The Nazi German rulers of the Generalgouvernement territory had no intention of sharing power with the Poles or Ukrainians throughout the war, regardless of their political orientation. The authorities rarely even mentioned the name “Poland” in government correspondence. The only exception to this was the General Government’s Bank of Issue in Poland (Bank Emisyjny w Polsce in Polish or Emissionbank in Polen in German). The government and administration of the General Government was composed entirely of Germans, with the intent that the area was to be colonized by German settlers who would reduce the remaining population to the level of serfs before their final genocide.
The designation General Government was chosen in reference to the Government General of Warsaw, a civil entity created in the area by the German Empire during World War I. This district existed from 1914 to 1918 together with an Austro-Hungarian-controlled Military Government of Lublin alongside the short-lived Kingdom of Poland of 1916-1918, a similar rump state formed out of the then-Russian-controlled parts of Poland.
After Germany’s attack on Poland on September 1, 1939, all areas occupied by the German army including the Free City of Danzig initially came under the military rule. This area extended from the 1939 eastern border of Germany proper and of East Prussia up to the Bug River where the German armies had halted their advance and linked up with the Soviet Red Army in accordance with their secret pact against Poland.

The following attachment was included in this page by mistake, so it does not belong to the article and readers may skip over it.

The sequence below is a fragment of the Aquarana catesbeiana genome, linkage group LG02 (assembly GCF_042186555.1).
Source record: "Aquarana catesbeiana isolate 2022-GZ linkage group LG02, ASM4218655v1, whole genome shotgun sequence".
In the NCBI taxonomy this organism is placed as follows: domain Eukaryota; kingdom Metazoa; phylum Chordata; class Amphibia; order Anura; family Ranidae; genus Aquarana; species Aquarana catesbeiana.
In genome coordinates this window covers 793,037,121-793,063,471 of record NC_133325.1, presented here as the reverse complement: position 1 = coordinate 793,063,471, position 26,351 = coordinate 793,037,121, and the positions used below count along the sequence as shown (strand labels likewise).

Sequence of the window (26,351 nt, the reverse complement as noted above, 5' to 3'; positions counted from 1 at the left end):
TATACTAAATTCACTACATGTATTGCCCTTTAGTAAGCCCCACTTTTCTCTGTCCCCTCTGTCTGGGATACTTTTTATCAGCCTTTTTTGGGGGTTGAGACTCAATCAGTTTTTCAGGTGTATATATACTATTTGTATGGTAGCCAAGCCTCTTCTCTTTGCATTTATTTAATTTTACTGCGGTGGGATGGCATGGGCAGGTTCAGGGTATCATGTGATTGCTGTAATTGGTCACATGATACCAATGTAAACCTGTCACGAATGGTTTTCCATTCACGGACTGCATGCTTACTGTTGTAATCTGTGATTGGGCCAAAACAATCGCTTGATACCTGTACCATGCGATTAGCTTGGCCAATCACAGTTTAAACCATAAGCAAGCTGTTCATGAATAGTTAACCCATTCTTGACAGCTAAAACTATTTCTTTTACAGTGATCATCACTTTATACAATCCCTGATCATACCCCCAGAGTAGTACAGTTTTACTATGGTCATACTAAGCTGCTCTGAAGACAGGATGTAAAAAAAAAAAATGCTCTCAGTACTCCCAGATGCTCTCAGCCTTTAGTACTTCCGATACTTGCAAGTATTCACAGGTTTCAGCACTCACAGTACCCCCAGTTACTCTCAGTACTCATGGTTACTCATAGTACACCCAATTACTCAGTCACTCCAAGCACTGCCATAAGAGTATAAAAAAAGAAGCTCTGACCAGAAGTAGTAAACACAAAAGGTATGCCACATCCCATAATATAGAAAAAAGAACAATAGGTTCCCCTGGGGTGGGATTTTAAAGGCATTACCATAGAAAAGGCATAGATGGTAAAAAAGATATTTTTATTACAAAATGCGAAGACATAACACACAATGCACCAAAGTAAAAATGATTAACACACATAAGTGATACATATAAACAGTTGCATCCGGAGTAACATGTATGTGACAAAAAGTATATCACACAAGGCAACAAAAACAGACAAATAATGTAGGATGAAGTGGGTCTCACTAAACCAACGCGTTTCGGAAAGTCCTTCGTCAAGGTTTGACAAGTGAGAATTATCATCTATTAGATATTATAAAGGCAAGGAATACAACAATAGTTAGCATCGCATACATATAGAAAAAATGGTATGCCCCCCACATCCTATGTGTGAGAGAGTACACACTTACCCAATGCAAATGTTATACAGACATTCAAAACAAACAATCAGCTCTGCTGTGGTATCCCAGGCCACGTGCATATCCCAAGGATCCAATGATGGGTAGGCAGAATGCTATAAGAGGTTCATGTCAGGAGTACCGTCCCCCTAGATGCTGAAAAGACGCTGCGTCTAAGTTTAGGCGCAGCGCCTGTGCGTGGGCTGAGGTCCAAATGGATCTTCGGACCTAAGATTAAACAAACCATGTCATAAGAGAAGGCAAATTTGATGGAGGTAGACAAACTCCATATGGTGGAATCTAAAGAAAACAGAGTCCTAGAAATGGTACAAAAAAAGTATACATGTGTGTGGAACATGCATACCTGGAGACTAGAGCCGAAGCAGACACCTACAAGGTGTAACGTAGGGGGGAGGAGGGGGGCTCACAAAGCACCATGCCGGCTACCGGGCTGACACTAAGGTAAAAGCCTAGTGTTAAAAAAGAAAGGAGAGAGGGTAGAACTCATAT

The Molotov–Ribbentrop Pact signed on August 23, 1939, had promised the vast territory between the Vistula and Bug rivers to the Soviet “sphere of influence” in divided Poland, while the two powers would have jointly ruled Warsaw. To settle the deviation from the original agreement, the German and Soviet representatives met again on September 28 to delineate a permanent border between the two countries. Under this revised version of the pact the territory concerned was exchanged for the inclusion in the Soviet sphere of Lithuania, which had originally fallen within the ambit of Germany. With the new agreement the entire central part of Poland, including the core ethnic area of the Poles, came under exclusively German control.
Hitler decreed the direct annexation to the German Reich of large parts of the occupied Polish territory in the western half of the German zone, in order to increase the Reich’s Lebensraum. Germany organized most of these areas as two new Reichsgaue: Danzig-West Prussia and Wartheland. The remaining three regions, the so-called areas of Zichenau, Eastern Upper Silesia and the Suwałki triangle, became attached to adjacent Gaue of Germany. Draconian measures were introduced by both RKF and HTO, to facilitate the immediate Germanization of the annexed territory, typically resulting in mass expulsions, especially in the Warthegau. The remaining parts of the former Poland were to become a German Nebenland (March, borderland) as a frontier post of German rule in the east. A Führer’s decree of October 12, 1939 established the General Government; the decree came into force on October 26, 1939.